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Film bits and bobs

Veteran (2015)

Review of film that formed part of the ‘0th’ Edition of the London East Asian Film Festival (LEAFF 2015)

2015_4_

“No police has ever touched one of the superrich,” team chief Oh (Oh Dal-su) tells his detective Seo Do-cheol (Hwang Jung-min) in Veteran.

Still, Ryoo Seung-wan’s eleventh feature carefully teases out the points of contact between these two otherwise disparate groups, right from its opening sequence in which Do-cheol is seen posing as a pampered playboy in order to infiltrate a gang of luxury car heisters. Fearless in his determination to bring down criminals, yet lax when it comes to the finer points of the law, Do-cheol is a man of contradictions, utterly incorruptible yet capable of grievously harming bodies and even manufacturing evidence if it will aid his dogged pursuit of justice.

Aptly enough, Do-cheol will meet his nemesis, the young corporate heir Jo Tae-oh (Yoo Ah-in), at an afterparty for a TV cop show on which Do-cheol had served as an advisor, and which Tae-oh had bankrolled. For it is only really in the world of entertainment – including films like Veteran – that a lowly (and low-paid) policeman could come into such close collision with a member of the moneyed élites. Sure enough their continuing bump and grind will take place before CCTVs, cellphones and other recording devices, even as they both are shown, in a pair of parallel scenes, switching off cameras to conceal acts of violence from public scrutiny (the worst enemy of both, at least until the very end).

Do-cheol senses – correctly – that Tae-oh is trouble as soon as they meet, not least because Tae-oh puts on such a grotesque performance of the kind of behaviour that might be expected from someone so over-entitled and unrestrained. When Do-cheol’s friend Bae (Jung Woong-in), a unionised haulier on a mission to be duly paid for work that he has done, is left in a coma from an apparent suicide attempt following an encounter with Tae-oh, the detective’s investigations will take him right to the very top, leading to an inevitable, very public showdown between these two men of violence.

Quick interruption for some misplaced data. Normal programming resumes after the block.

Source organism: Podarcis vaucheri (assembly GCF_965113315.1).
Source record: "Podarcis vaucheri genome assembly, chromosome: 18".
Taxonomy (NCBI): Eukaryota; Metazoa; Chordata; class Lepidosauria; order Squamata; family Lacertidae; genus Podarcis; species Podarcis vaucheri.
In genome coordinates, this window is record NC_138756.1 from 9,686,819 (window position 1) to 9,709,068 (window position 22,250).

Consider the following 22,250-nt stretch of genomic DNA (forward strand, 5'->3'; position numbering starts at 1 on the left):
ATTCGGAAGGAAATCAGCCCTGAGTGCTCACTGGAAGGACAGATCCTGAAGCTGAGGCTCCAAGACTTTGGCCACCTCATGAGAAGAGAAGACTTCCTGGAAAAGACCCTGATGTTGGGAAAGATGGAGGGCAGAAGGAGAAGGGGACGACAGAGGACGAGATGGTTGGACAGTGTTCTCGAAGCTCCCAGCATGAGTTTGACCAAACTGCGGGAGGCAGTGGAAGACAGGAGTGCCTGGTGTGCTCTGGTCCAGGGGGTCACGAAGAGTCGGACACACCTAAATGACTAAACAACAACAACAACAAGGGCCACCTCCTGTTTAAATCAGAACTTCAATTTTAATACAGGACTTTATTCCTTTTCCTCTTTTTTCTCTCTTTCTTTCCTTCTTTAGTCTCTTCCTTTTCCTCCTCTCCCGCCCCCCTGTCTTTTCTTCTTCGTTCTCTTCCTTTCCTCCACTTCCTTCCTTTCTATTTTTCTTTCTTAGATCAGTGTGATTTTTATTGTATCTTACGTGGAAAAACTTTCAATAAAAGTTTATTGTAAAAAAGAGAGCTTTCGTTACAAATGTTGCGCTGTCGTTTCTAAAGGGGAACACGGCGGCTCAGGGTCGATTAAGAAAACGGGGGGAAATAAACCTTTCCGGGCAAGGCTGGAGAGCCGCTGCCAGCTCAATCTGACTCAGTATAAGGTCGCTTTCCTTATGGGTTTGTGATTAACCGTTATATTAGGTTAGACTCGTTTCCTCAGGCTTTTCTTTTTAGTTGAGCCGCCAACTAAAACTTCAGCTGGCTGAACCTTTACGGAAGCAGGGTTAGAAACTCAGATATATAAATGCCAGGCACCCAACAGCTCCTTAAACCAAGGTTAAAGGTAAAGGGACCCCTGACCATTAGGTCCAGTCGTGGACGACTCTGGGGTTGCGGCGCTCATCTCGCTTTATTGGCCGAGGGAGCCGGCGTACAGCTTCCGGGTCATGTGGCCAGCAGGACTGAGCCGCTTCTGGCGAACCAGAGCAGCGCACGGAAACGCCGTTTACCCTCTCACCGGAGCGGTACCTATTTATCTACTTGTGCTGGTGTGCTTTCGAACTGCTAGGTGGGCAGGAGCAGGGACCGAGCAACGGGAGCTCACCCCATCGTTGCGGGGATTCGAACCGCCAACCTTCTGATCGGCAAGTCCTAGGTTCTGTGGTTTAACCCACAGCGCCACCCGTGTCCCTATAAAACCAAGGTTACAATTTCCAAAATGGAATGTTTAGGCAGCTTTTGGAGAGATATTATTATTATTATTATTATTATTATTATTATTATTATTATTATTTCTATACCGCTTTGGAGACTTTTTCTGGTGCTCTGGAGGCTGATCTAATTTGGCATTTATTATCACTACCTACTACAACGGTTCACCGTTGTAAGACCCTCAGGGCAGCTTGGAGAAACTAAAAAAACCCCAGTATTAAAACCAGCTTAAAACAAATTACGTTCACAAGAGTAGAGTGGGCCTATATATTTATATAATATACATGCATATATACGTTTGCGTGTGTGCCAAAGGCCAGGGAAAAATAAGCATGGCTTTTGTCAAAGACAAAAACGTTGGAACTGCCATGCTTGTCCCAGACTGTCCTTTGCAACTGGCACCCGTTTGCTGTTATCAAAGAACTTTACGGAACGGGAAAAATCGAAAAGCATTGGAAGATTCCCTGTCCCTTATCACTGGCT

‘Veteran’ is a term used ironically in the film by Tae-oh of Do-cheol’s old-school toughness – yet the real veteran here is writer/director Ryoo who, with films like Die Bad (2000), The City of Violence (2006), The Unjust (2010) and The Berlin File (2013), has made thrillingly elaborate over-the-top action sequences his long-time stock in trade. Here he adds a welcome measure of humour to the mix, whether in the bumbling efforts of Do-cheol’s colleagues, or in the detective’s toxic relationship with his wife Joo-yeon (Jin Kyung). Aided by the dynamic choreography of long-time collaborator Jung Doo-hong, Ryoo takes the audience on an exciting, often very funny ride through Korea’s social divisions, class inequalities and rough justice, Gangnam-style or otherwise. Released in domestic cinemas in August, the film has already struck a chord with local audiences, and become the third biggest grossing Korean film of all time.

Anton Bitel

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One comment on “Veteran (2015)

  1. Pingback: “Right in the middle”: writer/director Ryoo Seung-wan on the search for balance | RantBit

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This entry was posted on November 7, 2015 by in Uncategorized and tagged , , , , , , .

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